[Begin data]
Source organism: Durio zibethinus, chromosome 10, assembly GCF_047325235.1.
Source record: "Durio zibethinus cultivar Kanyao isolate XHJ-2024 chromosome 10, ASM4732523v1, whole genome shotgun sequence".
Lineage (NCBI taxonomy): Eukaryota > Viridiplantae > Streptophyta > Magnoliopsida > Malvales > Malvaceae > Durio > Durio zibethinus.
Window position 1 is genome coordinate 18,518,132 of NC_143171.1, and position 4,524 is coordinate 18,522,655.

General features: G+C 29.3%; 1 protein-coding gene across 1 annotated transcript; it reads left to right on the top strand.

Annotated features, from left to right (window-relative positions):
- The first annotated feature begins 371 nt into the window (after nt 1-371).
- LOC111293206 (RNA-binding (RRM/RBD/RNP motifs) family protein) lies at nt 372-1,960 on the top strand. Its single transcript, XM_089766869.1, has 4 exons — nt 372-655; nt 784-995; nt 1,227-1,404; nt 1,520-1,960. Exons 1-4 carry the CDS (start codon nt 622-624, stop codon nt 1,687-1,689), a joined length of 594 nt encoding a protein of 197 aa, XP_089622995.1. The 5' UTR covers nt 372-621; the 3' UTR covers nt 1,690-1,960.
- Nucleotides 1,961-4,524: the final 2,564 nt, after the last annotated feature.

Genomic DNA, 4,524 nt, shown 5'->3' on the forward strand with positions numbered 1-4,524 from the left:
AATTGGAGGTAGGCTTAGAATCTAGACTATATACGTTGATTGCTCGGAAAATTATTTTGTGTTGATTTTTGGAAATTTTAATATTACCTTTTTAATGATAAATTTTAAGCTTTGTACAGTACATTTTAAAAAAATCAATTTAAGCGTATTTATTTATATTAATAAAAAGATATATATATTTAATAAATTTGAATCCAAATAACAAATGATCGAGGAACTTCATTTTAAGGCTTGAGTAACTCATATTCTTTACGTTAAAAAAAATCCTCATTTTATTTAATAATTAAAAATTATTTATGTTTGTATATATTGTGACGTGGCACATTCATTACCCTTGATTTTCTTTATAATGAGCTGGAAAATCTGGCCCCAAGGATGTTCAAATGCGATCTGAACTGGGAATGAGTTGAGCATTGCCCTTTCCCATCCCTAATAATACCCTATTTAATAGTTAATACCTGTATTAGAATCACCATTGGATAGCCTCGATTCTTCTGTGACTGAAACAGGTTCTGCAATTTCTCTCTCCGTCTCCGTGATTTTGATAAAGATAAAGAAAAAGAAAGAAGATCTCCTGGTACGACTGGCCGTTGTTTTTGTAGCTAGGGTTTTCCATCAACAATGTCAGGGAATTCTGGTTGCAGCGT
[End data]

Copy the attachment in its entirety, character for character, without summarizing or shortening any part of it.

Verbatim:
Source organism: Durio zibethinus, chromosome 10, assembly GCF_047325235.1.
Source record: "Durio zibethinus cultivar Kanyao isolate XHJ-2024 chromosome 10, ASM4732523v1, whole genome shotgun sequence".
Lineage (NCBI taxonomy): Eukaryota > Viridiplantae > Streptophyta > Magnoliopsida > Malvales > Malvaceae > Durio > Durio zibethinus.
Window position 1 is genome coordinate 18,518,132 of NC_143171.1, and position 4,524 is coordinate 18,522,655.

General features: G+C 29.3%; 1 protein-coding gene across 1 annotated transcript; it reads left to right on the top strand.

Annotated features, from left to right (window-relative positions):
- The first annotated feature begins 371 nt into the window (after nt 1-371).
- LOC111293206 (RNA-binding (RRM/RBD/RNP motifs) family protein) lies at nt 372-1,960 on the top strand. Its single transcript, XM_089766869.1, has 4 exons — nt 372-655; nt 784-995; nt 1,227-1,404; nt 1,520-1,960. Exons 1-4 carry the CDS (start codon nt 622-624, stop codon nt 1,687-1,689), a joined length of 594 nt encoding a protein of 197 aa, XP_089622995.1. The 5' UTR covers nt 372-621; the 3' UTR covers nt 1,690-1,960.
- Nucleotides 1,961-4,524: the final 2,564 nt, after the last annotated feature.

Genomic DNA, 4,524 nt, shown 5'->3' on the forward strand with positions numbered 1-4,524 from the left:
AATTGGAGGTAGGCTTAGAATCTAGACTATATACGTTGATTGCTCGGAAAATTATTTTGTGTTGATTTTTGGAAATTTTAATATTACCTTTTTAATGATAAATTTTAAGCTTTGTACAGTACATTTTAAAAAAATCAATTTAAGCGTATTTATTTATATTAATAAAAAGATATATATATTTAATAAATTTGAATCCAAATAACAAATGATCGAGGAACTTCATTTTAAGGCTTGAGTAACTCATATTCTTTACGTTAAAAAAAATCCTCATTTTATTTAATAATTAAAAATTATTTATGTTTGTATATATTGTGACGTGGCACATTCATTACCCTTGATTTTCTTTATAATGAGCTGGAAAATCTGGCCCCAAGGATGTTCAAATGCGATCTGAACTGGGAATGAGTTGAGCATTGCCCTTTCCCATCCCTAATAATACCCTATTTAATAGTTAATACCTGTATTAGAATCACCATTGGATAGCCTCGATTCTTCTGTGACTGAAACAGGTTCTGCAATTTCTCTCTCCGTCTCCGTGATTTTGATAAAGATAAAGAAAAAGAAAGAAGATCTCCTGGTACGACTGGCCGTTGTTTTTGTAGCTAGGGTTTTCCATCAACAATGTCAGGGAATTCTGGTTGCAGCGT